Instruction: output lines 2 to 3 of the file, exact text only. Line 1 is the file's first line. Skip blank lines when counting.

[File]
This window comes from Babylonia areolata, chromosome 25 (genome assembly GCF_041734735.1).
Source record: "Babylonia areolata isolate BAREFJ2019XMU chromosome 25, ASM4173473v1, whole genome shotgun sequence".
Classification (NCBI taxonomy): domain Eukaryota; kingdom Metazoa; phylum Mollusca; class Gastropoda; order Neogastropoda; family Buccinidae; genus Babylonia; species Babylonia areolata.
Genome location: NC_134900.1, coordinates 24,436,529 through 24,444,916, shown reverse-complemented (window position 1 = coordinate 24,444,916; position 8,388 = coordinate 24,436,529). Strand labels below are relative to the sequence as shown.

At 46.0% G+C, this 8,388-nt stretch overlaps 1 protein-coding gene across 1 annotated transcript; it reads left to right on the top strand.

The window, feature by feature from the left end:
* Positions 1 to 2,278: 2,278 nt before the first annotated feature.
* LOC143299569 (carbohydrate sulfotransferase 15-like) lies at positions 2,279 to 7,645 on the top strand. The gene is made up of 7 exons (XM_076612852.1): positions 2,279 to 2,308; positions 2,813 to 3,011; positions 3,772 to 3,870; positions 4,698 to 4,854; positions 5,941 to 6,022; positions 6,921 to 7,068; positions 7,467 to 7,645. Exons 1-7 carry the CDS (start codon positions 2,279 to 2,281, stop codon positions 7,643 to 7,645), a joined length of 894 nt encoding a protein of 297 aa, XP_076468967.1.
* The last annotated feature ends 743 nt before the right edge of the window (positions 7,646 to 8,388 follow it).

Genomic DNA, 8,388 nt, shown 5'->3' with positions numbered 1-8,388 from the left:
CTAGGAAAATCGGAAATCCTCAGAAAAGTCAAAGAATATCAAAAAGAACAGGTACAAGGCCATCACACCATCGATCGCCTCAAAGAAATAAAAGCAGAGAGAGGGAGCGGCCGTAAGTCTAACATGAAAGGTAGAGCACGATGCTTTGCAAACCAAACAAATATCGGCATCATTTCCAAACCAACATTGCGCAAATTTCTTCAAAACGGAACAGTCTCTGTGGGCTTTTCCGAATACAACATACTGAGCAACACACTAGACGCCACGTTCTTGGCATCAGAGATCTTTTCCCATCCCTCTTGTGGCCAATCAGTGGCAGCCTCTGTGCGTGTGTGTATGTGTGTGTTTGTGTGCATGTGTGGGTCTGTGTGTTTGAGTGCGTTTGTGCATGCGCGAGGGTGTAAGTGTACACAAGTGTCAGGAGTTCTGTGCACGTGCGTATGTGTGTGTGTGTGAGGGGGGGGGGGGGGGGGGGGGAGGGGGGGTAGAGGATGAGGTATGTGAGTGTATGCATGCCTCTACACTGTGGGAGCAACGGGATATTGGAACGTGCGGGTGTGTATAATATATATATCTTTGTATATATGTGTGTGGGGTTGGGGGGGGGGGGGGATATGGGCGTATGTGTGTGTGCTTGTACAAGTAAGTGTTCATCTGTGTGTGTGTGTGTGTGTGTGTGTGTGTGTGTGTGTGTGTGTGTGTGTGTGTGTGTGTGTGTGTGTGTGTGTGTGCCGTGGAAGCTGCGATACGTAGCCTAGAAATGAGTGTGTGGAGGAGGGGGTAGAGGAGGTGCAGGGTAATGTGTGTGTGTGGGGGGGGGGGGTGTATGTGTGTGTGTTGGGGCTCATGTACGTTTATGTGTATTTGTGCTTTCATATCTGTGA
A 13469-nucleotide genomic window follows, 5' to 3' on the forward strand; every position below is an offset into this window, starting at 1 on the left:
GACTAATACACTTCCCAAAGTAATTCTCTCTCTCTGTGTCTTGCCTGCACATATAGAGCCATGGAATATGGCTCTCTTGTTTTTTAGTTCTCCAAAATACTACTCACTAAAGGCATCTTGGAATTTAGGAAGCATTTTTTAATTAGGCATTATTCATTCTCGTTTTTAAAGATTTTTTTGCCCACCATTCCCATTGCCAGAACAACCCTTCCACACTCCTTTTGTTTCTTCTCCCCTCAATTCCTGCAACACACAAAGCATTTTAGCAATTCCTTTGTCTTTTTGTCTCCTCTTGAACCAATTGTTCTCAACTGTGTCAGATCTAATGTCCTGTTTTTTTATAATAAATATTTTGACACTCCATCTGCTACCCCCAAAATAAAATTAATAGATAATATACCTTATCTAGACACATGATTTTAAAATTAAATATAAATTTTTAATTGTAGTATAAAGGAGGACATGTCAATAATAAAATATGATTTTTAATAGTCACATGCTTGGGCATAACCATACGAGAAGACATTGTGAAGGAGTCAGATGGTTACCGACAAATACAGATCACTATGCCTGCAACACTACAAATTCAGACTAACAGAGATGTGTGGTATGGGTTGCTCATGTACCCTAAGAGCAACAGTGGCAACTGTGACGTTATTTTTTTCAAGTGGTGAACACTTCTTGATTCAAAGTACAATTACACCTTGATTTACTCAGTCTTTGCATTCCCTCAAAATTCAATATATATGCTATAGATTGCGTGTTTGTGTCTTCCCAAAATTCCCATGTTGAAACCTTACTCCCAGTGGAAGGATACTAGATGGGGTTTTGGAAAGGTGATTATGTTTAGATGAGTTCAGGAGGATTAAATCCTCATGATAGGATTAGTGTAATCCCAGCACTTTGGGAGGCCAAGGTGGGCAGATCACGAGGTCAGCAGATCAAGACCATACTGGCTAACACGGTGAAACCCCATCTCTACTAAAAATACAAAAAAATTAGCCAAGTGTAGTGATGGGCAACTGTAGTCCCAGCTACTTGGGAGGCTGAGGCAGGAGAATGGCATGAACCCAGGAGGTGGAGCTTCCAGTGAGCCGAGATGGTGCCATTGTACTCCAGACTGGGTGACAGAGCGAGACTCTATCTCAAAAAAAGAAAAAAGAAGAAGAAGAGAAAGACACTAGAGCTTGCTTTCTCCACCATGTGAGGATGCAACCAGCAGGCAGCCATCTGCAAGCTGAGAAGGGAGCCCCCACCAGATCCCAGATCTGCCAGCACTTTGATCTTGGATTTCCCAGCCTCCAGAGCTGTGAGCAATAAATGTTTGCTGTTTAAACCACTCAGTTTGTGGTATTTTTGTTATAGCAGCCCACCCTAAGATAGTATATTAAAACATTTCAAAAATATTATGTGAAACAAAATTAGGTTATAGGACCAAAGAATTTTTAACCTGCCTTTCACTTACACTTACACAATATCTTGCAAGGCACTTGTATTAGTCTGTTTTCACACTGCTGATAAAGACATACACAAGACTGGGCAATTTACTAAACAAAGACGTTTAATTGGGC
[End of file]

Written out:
Source record: "Babylonia areolata isolate BAREFJ2019XMU chromosome 25, ASM4173473v1, whole genome shotgun sequence".
Classification (NCBI taxonomy): domain Eukaryota; kingdom Metazoa; phylum Mollusca; class Gastropoda; order Neogastropoda; family Buccinidae; genus Babylonia; species Babylonia areolata.